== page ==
Vito Camarretta, Chain DLK

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There are many presumptive angles from which Sei Ritornelli, the fascinating new record by Alfredo Costa Monteiro, Jonas Kocher and Luca Venitucci, might be misjudged, not the least of which would be considering it a record by an accordion trio. It is, but that knowledge might raise either sentiments or hackles, depending on one's associations with the instrument. Either way, the concern would be misguided.
Other likely misapprehensions might include: thinking that it fits too squarely into the minimalist improv mode that Potlatch, the label that released it, frequently falls into; indeed, thinking that the pointillistic star map design of the cover promises something Spartan and neo-classical; thinking that the name of the band — 300 Basses — applies to the music in any discernible way; or even, upon listening to the first of the six tracks (or choruses, as the title — in Italian — frames it) thinking that the rest of the tracks will follow suit.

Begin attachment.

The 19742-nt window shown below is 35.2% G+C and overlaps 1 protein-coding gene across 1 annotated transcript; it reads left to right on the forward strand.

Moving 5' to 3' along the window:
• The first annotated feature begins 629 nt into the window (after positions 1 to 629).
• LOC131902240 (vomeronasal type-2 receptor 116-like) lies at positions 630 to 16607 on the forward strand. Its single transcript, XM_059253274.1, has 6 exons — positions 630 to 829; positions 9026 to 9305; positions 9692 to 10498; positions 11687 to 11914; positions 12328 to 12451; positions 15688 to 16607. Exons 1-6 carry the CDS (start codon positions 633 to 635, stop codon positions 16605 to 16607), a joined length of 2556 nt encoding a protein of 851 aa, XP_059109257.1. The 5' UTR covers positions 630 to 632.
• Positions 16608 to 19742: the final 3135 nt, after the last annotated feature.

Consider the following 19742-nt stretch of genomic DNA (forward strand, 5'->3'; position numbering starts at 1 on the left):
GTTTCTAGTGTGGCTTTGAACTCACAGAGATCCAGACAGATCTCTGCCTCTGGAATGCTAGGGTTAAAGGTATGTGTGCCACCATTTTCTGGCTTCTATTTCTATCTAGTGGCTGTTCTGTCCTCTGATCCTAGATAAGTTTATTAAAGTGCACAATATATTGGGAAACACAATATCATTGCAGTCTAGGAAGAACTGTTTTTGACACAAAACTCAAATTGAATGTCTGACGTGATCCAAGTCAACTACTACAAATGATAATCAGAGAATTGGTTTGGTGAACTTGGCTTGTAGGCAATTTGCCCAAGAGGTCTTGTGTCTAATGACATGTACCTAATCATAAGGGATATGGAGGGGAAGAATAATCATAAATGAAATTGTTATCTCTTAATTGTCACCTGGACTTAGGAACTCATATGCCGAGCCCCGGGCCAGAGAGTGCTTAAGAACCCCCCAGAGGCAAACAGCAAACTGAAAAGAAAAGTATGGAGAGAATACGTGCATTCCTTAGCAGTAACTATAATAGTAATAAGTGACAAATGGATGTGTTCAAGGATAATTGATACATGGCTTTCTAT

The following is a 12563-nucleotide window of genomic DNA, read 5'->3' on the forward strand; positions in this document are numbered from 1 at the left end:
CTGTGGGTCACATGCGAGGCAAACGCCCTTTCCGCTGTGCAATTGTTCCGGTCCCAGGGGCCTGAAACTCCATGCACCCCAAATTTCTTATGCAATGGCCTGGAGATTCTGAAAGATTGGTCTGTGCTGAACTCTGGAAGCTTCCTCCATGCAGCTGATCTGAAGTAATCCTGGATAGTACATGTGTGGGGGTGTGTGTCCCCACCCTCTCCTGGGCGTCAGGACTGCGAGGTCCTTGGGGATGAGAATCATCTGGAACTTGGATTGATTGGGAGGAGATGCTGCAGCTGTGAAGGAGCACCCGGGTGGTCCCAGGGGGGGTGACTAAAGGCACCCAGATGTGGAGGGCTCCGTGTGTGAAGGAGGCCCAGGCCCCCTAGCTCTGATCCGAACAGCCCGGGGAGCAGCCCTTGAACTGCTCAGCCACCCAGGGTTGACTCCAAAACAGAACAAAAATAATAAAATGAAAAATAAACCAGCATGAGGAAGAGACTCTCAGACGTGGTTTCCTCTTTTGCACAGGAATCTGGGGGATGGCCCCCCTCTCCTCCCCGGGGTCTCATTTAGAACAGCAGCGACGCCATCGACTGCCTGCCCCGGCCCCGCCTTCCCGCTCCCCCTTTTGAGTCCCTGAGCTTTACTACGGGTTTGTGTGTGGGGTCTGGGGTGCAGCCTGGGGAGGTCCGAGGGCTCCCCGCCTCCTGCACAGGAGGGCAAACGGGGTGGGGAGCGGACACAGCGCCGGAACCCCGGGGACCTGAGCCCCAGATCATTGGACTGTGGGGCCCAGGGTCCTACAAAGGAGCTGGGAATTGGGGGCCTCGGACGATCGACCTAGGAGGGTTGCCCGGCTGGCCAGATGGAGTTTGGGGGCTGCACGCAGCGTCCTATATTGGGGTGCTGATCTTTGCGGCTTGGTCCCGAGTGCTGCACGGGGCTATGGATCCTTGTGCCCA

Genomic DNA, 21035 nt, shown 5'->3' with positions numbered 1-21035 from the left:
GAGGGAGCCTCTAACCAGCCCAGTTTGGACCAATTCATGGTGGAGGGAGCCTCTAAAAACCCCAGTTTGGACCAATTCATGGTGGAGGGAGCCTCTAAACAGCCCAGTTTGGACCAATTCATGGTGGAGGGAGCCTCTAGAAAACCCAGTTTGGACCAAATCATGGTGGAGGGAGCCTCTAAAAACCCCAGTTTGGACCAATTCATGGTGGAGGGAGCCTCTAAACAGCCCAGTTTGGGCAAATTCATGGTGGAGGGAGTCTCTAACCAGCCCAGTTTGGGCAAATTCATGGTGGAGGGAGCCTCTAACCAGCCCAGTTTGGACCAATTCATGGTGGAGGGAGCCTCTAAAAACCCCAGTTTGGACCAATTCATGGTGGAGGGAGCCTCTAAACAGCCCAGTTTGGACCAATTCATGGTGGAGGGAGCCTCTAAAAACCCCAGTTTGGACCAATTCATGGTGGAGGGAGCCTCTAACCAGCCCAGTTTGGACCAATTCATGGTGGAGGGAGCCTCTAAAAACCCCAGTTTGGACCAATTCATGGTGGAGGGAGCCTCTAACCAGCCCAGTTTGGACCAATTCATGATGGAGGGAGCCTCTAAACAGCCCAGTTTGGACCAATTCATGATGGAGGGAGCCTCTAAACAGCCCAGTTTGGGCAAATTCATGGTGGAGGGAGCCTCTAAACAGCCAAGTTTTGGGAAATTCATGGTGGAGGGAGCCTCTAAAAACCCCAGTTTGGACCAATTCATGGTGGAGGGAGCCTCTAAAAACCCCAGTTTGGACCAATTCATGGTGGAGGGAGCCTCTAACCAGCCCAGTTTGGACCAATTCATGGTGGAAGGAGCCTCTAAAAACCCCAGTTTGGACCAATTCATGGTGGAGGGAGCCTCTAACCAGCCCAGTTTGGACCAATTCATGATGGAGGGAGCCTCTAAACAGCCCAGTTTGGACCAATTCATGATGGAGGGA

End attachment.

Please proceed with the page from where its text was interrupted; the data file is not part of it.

In fact the final of those useful-only-by-example-of-omission suggestions hints at what is so fascinating about the six choruses that make up Sei Ritornelli. The 10½ minute opener is as ethereal as the air inside the instruments' bellows, bringing to mind the vogue of internal sound-making among the more outré of current horn players. It's not uncommon for experimental audio artists to set an agenda and work strictly within its constructs. But 300 Basses sets six agendas and explores each concisely. After the opener, the group launches into a fascinating eight minute feedback montage. That's followed by a wonderful five-minute exercise in repetition with the most accordion-y sounds on the album. The next 10 minutes are almost animalistic in their noisiness, followed by 15 minutes (over the final two tracks) of near-drones.
Thinking about what can be done with an instrument that hasn't been done already is a common strategy in experimental improvisation, but 300 Basses goes beyond that. The trio faces six very different self-imposed challenges in a brisk 48 minutes, making for a wonderfully rewarding listen.

Kurt Gottschalk l The Squid's Ear l November 2012